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Over seventy dogs seized in amnesty

MERSEYSIDE POLICE have received close on 400 calls in the first five days since the launch of their Dangerous Dogs ‘hand-in’ last week.

The week long initiative aimed to give owners of illegal dog breeds the chance to hand in their pets without being prosecuted, and specifically covered pit bull terriers, Japanese Tosa, Dogo Argentino and Fila Brazileiro breeds, which are banned under the 1991 Dangerous Dogs Act, although it is unlikely that any police officers seriously expected anything other than pit bull ‘type’ dogs to be handed in.

The amnesty was launched by Merseyside Chief Constable Bernard Hogan-Howe, who said it was up to dog owners to contact them to arrange for dogs to be collected from their homes. Mr Hogan-Howe played up the emotion saying: ‘You may not agree with the hand in but I am sure all parents will want to prioritise the safety of their children above the affection for their dogs.’

However, if owners of alleged pit bull type dogs chose not to hand them over voluntarily by the time the amnesty was due to end at midnight this Tuesday, they will have their animals seized and be taken to court under Section One of the DDA. If found guilty, they could face a £5,000 fine and six months imprisonment, whilst the court would then decide if the dog was to be destroyed.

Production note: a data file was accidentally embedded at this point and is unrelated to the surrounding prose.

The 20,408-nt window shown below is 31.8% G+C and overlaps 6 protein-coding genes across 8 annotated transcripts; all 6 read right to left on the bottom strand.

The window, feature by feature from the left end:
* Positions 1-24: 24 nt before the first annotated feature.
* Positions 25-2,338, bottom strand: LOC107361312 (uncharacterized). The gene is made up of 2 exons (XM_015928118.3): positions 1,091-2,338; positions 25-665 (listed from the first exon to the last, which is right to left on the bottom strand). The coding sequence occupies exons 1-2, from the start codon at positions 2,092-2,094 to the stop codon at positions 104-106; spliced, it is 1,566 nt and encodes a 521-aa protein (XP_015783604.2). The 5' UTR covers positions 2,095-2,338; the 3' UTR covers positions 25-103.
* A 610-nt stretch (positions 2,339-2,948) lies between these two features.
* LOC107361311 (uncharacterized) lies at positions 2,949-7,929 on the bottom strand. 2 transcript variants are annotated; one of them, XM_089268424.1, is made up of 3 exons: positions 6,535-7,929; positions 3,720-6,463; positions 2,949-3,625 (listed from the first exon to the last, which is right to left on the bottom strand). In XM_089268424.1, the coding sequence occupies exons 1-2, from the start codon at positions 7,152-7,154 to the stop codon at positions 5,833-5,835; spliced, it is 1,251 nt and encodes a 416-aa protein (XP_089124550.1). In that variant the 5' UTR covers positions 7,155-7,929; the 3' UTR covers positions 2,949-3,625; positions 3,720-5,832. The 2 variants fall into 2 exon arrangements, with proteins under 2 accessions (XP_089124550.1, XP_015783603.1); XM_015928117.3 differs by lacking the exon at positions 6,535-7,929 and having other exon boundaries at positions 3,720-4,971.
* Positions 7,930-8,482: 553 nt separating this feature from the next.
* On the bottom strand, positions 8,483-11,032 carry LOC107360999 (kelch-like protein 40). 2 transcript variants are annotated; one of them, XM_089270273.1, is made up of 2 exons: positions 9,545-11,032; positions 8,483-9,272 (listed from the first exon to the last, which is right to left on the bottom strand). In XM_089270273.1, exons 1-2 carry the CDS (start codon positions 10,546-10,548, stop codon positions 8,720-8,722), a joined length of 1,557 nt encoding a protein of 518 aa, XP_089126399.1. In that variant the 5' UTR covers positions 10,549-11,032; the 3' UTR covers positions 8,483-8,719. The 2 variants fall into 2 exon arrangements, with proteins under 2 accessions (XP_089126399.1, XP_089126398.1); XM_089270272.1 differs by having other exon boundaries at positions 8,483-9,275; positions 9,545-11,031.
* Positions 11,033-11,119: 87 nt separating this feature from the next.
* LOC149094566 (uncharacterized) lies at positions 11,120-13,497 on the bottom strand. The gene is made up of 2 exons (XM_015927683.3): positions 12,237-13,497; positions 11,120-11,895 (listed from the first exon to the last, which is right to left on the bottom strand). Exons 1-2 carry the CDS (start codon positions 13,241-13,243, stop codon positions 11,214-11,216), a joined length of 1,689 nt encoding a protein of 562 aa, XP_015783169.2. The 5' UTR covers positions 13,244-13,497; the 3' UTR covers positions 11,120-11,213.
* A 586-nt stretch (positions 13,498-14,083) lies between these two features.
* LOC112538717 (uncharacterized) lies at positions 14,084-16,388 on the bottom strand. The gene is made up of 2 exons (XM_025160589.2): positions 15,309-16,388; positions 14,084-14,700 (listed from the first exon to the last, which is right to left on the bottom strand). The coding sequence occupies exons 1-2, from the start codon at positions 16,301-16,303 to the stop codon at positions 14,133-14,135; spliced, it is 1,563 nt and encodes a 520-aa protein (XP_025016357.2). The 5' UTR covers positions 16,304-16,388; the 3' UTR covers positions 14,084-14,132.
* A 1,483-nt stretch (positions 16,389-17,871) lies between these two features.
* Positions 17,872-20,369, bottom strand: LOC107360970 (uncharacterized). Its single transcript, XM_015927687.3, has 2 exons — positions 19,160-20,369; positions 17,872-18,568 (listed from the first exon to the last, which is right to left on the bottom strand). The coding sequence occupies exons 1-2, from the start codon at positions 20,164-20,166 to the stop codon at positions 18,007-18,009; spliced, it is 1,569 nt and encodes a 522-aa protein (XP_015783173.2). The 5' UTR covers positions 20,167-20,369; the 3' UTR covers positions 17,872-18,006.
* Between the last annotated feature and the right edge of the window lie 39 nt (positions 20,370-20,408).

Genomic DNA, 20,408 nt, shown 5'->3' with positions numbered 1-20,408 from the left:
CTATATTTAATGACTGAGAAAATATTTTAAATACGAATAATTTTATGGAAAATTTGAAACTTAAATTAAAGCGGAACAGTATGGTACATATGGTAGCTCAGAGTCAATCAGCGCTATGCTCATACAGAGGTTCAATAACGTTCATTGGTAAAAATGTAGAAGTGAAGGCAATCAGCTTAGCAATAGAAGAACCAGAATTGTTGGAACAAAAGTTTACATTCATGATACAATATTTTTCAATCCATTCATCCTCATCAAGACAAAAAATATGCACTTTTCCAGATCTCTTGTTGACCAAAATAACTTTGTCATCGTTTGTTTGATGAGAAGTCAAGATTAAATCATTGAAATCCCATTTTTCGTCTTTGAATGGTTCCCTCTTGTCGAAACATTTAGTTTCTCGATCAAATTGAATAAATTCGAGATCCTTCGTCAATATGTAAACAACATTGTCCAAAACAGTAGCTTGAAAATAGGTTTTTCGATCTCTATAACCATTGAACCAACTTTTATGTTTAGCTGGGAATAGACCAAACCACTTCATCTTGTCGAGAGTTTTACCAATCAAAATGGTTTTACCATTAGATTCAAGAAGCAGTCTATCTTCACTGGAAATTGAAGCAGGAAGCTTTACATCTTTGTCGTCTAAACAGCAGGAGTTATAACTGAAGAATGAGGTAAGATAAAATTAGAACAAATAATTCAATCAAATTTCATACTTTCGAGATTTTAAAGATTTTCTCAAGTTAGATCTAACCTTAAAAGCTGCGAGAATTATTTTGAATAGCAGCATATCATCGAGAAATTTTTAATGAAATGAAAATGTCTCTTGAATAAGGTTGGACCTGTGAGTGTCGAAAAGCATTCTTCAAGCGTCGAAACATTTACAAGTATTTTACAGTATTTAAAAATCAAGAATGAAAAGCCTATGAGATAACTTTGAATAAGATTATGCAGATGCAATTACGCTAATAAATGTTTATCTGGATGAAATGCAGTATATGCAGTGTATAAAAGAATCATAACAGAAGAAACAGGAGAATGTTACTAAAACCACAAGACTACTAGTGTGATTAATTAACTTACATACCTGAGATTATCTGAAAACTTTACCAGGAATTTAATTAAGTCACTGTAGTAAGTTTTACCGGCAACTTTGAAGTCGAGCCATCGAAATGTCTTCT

If the dog was not destroyed, it would be placed on the Index of Exempted Dogs but it would have to be neutered, tattooed and micro-chipped in addition to being kept on a lead and muzzled when in a public place, in accordance with the terms of the DDA

The pressure continued on Monday of this week when police warned dangerous dog owners: ‘Call us in the next 24 hours or we will come after you.’

According to the Liverpool Echo, officers were ‘planning a blitz’ on seizing alleged pit bull type dogs as soon as the amnesty ended.

On Monday, Merseyside’s Assistant Chief Constable Helen King said: ‘The amnesty ends tomorrow. In the weeks and months afterwards, we will be targeting people who are involved in dog fighting and breeding illegal dogs, people who are using banned dogs in criminal activities, and who are not keeping banned dogs under proper control. Any illegal dogs we come across will be seized.’

As of 10.30am on Monday this week, the police had received 385 calls about potentially illegal dogs, which included calls from owners, neighbours and other informants. Following the calls, police made visits to the owners and 73 dogs were seized.

Of these dogs, eight owners disputed that their dogs were illegal and opted to go to court to fight their case, with 81 other dogs that were visited by police were deemed not to be of the pit bull ‘type’. It is understood that a number of the dogs were surrendered voluntarily and will later be destroyed.

No figures had been released relating to any dogs having been destroyed, although it is believed that police were waiting until the end of the amnesty before taking such action.